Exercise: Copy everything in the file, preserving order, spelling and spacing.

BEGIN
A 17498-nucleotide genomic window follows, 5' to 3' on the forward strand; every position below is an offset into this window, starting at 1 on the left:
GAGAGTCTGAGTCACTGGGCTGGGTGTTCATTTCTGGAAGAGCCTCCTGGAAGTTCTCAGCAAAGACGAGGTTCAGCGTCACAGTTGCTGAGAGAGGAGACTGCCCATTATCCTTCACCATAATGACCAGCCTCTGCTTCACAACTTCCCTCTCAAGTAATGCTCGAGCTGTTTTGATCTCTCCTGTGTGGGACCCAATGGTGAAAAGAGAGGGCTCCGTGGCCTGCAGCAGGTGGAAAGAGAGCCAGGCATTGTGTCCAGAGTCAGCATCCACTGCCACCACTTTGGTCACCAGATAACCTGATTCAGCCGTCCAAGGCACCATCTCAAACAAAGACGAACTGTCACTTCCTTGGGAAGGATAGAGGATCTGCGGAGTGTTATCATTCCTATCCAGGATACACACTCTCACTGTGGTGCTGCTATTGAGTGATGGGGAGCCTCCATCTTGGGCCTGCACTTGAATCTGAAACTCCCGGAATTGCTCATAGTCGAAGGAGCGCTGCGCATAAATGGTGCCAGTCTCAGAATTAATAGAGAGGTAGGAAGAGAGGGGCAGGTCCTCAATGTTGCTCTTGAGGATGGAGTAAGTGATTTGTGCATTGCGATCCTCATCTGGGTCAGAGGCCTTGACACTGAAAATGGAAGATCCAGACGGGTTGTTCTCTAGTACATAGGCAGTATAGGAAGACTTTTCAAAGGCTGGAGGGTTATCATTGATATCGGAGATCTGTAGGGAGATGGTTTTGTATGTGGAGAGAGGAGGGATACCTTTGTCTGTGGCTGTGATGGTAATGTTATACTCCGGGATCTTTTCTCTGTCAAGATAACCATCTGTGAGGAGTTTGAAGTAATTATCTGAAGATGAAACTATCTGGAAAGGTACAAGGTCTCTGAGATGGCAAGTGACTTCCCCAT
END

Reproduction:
A 17498-nucleotide genomic window follows, 5' to 3' on the forward strand; every position below is an offset into this window, starting at 1 on the left:
GAGAGTCTGAGTCACTGGGCTGGGTGTTCATTTCTGGAAGAGCCTCCTGGAAGTTCTCAGCAAAGACGAGGTTCAGCGTCACAGTTGCTGAGAGAGGAGACTGCCCATTATCCTTCACCATAATGACCAGCCTCTGCTTCACAACTTCCCTCTCAAGTAATGCTCGAGCTGTTTTGATCTCTCCTGTGTGGGACCCAATGGTGAAAAGAGAGGGCTCCGTGGCCTGCAGCAGGTGGAAAGAGAGCCAGGCATTGTGTCCAGAGTCAGCATCCACTGCCACCACTTTGGTCACCAGATAACCTGATTCAGCCGTCCAAGGCACCATCTCAAACAAAGACGAACTGTCACTTCCTTGGGAAGGATAGAGGATCTGCGGAGTGTTATCATTCCTATCCAGGATACACACTCTCACTGTGGTGCTGCTATTGAGTGATGGGGAGCCTCCATCTTGGGCCTGCACTTGAATCTGAAACTCCCGGAATTGCTCATAGTCGAAGGAGCGCTGCGCATAAATGGTGCCAGTCTCAGAATTAATAGAGAGGTAGGAAGAGAGGGGCAGGTCCTCAATGTTGCTCTTGAGGATGGAGTAAGTGATTTGTGCATTGCGATCCTCATCTGGGTCAGAGGCCTTGACACTGAAAATGGAAGATCCAGACGGGTTGTTCTCTAGTACATAGGCAGTATAGGAAGACTTTTCAAAGGCTGGAGGGTTATCATTGATATCGGAGATCTGTAGGGAGATGGTTTTGTATGTGGAGAGAGGAGGGATACCTTTGTCTGTGGCTGTGATGGTAATGTTATACTCCGGGATCTTTTCTCTGTCAAGATAACCATCTGTGAGGAGTTTGAAGTAATTATCTGAAGATGAAACTATCTGGAAAGGTACAAGGTCTCTGAGATGGCAAGTGACTTCCCCAT